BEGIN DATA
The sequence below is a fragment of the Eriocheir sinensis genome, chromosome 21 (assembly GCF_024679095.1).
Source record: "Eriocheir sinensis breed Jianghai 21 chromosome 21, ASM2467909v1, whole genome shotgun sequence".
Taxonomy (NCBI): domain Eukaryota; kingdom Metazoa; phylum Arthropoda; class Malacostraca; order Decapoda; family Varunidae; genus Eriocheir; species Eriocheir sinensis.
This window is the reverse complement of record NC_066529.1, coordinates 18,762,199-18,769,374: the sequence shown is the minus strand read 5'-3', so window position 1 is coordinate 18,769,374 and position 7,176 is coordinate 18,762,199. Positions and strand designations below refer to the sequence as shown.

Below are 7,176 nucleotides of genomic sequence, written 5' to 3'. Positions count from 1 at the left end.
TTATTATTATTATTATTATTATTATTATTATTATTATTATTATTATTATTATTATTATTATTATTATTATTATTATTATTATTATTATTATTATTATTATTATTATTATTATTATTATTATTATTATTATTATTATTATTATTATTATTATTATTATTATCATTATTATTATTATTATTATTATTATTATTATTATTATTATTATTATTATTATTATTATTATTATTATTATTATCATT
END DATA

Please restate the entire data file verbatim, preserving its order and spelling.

The sequence below is a fragment of the Eriocheir sinensis genome, chromosome 21 (assembly GCF_024679095.1).
Source record: "Eriocheir sinensis breed Jianghai 21 chromosome 21, ASM2467909v1, whole genome shotgun sequence".
Taxonomy (NCBI): domain Eukaryota; kingdom Metazoa; phylum Arthropoda; class Malacostraca; order Decapoda; family Varunidae; genus Eriocheir; species Eriocheir sinensis.
This window is the reverse complement of record NC_066529.1, coordinates 18,762,199-18,769,374: the sequence shown is the minus strand read 5'-3', so window position 1 is coordinate 18,769,374 and position 7,176 is coordinate 18,762,199. Positions and strand designations below refer to the sequence as shown.

Below are 7,176 nucleotides of genomic sequence, written 5' to 3'. Positions count from 1 at the left end.
TTATTATTATTATTATTATTATTATTATTATTATTATTATTATTATTATTATTATTATTATTATTATTATTATTATTATTATTATTATTATTATTATTATTATTATTATTATTATTATTATTATTATTATTATTATTATTATTATTATTATTATTATTATCATTATTATTATTATTATTATTATTATTATTATTATTATTATTATTATTATTATTATTATTATTATTATTATTATCATT